REVIEW: The Darkness at Terminal 5

By Paulette Safdieh

The rock band performed their latest album before a crowd of loyal NYC fans.

Photo Credit: The Darkness Facebook

Fans of The Darkness know what it means when the room goes black and Thin Lizzy’s “The Boys Are Back in Town” blasts through venue speakers. It means The Darkness is about the hit the stage and light it up with rock and roll, Gibson guitars and unzipped, leather jumpsuits.

Oct. 21 marked the second time this year that the British rockers passed through the city, and the first time they played tracks off their new album Hot Cakes (Aug. 2012)- their first release since reuniting last winter after a five-year hiatus (Listen here). Lead guitarist and vocalist Justin Hawkins jammed before a small crowd at Terminal 5 (tickets for the 3,000-seat venue didn’t sell out) with his brother and guitarist Dan Hawkins, drummer Ed Graham and bassist Frankie Poullain. Together they proved that their over-the-top, humorous approach to glam-rock hasn’t faded.

The band veered slightly from their go-to set list and kicked off the show with a new track, Every Inch of You. Although it felt slow and anti-climactic for an opener, the performance benefited from Justin’s signature falsetto that sounds even more high-pitched when sung live. The crowd cheered louder when they heard the first guitar notes of Black Shuck- the band’s usual opener- right after. Many people sang along to the lyrics of new songs like She’s Just a Girl Eddie and With a Woman, but it was older tracks like One Way Ticket to Hell that got the most applause. And the band seemed to have more fun playing those, too.

For new fans who first Googled the band after its Super Bowl commercial last February, The Darkness didn’t disappoint with their radio hit from 2003 (their only song to ever make it to FM radio), I Believe in a Thing Called Love. Loyal fans rejoiced at the encore performance of Hazel Eyes, a track from the band’s sophomore album and one that was skipped during the last New York show.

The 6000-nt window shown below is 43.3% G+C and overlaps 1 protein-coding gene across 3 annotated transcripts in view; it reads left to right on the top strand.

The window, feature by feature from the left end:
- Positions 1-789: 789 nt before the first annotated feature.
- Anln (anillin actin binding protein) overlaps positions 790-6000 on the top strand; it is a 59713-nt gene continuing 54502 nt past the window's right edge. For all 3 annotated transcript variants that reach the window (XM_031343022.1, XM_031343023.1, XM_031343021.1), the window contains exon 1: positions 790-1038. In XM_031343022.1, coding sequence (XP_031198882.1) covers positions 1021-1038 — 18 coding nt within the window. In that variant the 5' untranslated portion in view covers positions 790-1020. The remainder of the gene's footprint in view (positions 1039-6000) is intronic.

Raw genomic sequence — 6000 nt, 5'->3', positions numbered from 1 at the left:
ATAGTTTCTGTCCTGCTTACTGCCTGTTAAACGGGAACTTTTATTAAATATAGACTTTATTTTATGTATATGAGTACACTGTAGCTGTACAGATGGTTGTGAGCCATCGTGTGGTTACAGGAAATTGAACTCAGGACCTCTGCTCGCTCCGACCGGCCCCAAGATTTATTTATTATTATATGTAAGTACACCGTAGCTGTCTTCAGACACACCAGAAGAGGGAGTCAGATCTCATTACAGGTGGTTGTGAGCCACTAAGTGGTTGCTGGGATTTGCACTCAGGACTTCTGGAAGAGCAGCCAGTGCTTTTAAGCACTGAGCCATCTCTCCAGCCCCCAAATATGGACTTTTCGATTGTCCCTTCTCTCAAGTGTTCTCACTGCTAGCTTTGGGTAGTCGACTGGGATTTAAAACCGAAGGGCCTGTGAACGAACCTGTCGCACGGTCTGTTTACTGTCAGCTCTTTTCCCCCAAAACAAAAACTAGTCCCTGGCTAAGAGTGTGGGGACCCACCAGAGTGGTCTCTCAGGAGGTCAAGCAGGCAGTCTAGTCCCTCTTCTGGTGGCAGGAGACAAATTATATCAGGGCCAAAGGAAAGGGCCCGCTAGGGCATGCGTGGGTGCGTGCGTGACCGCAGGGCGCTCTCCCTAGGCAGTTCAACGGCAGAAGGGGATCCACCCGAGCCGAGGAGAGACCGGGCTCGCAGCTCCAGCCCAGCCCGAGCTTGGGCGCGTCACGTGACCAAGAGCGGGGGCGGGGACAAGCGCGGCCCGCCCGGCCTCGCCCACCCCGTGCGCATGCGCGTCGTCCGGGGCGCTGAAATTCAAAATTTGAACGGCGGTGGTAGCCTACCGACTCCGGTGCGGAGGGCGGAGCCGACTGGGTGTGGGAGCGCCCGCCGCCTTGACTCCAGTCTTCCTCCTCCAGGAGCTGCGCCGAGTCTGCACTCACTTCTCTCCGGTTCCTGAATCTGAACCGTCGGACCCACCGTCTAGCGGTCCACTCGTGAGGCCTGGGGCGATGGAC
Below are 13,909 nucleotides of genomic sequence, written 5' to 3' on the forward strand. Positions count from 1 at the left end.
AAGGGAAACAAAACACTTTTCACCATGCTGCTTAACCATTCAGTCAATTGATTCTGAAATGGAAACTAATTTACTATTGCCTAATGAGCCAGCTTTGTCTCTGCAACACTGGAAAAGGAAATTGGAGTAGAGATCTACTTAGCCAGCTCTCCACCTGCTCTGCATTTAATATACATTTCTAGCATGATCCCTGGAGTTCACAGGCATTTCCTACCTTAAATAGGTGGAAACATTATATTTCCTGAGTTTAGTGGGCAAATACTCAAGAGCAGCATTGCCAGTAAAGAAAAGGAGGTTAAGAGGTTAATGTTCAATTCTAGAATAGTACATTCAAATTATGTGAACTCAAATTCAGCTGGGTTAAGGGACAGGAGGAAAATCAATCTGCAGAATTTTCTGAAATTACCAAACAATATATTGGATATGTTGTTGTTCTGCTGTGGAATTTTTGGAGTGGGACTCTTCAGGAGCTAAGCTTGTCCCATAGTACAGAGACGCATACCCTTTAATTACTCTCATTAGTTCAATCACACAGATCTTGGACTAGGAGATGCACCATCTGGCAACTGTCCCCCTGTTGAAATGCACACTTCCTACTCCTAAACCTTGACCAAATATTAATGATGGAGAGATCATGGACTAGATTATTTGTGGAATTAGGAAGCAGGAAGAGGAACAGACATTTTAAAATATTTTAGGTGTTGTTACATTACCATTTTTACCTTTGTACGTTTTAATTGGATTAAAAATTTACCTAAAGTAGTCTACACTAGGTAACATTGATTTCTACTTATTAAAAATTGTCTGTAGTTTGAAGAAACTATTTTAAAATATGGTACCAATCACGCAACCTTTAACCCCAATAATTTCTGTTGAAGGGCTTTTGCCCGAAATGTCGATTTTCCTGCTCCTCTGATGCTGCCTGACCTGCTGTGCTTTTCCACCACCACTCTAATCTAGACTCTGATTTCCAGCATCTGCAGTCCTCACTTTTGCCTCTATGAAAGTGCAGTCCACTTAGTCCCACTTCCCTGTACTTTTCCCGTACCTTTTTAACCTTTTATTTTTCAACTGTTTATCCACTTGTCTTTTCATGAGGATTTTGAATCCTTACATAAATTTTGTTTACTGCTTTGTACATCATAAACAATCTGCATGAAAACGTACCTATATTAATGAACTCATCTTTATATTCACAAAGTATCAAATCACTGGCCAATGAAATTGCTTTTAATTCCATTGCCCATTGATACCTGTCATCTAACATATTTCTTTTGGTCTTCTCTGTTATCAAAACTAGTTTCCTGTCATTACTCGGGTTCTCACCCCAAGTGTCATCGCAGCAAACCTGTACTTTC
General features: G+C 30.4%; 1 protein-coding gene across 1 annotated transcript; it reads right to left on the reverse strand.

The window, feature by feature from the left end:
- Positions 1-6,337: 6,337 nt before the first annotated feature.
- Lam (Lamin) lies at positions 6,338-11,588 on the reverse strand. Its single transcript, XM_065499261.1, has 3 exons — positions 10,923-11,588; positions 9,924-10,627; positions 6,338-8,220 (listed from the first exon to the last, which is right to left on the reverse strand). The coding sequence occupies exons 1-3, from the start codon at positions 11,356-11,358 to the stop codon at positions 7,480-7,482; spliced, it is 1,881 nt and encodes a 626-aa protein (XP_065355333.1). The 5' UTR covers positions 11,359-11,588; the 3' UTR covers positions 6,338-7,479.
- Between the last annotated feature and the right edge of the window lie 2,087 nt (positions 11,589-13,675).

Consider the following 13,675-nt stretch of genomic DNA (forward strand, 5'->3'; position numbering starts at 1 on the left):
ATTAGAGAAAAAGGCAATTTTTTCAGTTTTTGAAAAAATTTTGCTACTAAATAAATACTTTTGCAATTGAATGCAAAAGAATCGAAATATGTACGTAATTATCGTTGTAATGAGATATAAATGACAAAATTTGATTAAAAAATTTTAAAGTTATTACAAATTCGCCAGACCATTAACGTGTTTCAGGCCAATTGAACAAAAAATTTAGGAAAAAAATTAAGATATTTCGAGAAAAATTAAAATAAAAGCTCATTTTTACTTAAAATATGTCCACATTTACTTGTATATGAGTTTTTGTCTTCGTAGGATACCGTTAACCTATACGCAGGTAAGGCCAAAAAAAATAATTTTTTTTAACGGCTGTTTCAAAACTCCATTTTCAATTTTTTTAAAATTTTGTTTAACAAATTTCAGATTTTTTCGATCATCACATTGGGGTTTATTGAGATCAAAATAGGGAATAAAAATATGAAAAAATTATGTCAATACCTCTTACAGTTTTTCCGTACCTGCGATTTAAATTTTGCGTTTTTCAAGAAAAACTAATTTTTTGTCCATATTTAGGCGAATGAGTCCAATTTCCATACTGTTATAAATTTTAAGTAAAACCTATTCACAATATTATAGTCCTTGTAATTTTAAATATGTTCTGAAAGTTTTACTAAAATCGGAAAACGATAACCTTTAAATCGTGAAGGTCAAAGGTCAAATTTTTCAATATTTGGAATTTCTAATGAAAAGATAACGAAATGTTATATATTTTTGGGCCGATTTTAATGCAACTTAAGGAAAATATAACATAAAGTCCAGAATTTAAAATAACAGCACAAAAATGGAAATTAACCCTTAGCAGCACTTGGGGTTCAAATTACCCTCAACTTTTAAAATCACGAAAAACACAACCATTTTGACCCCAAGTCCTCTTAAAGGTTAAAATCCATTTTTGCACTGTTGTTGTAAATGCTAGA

Despite the band’s rocky history with drugs and rumored internal fights, the bandmates’ chemistry on stage and connection with the audience felt engaging and authentic. At several times during the night, Justin pulled crowd members up on stage (most notably one man who took off his shirt, took Justin’s microphone and attempted his falsetto). The staging was simple- a few overheard lights and a black and white backdrop with the band’s logo. But Justin’s costumes- among them a pair of American flag leather pants- headstands and around-the-neck guitar swings didn’t require anything more.

Fans of slower tracks (and tracks with more profound lyrics than “Get your hands off of my woman, motherf—–,”) like Holding My Own, might have been disappointed that Justin didn’t return from one of his outrageous costume changes with an acoustic guitar in hand. Hawkins stuck with his white custom Gibson Les Paul throughout the show of up-beat, up-tempo tracks- what the band ultimately does best. The generous performance time of just under two hours allowed them to play eight out of 11 new tracks without neglecting fan favorites. They finished off the show with their signature live version of Love on the Rocks, complete with a 10-minute interlude where Justin crowd surfed with his guitar.

If only they chose an opening act to live up to their homage of British rock and roll. While pop-rock openers Sweetheart and Dirty Pearls were a big improvement from the lackluster Crown Jewel Defense that was booed off stage at the band’s February show at Irving Plaza, their performance didn’t compare to the gospel-rock of the flamboyant Foxy Shazam, a band that toured the U.K. with The Darkness last year.

The Darkness delivered a healthy mix of old and new music, along with the energetic theatrics and iconic sense of humor that fans hoped would shine through after their reunion.  So yes, the boys were certainly back in town.

The Darkness will make one other stop in the States at Los Angeles’s Club Nokia and will spend the winter months opening for Lady Gaga on her Born This Way Ball Tour in South America and Europe. For now, American fans can just hope to hear Thin Lizzy on the speakers again later in 2013.

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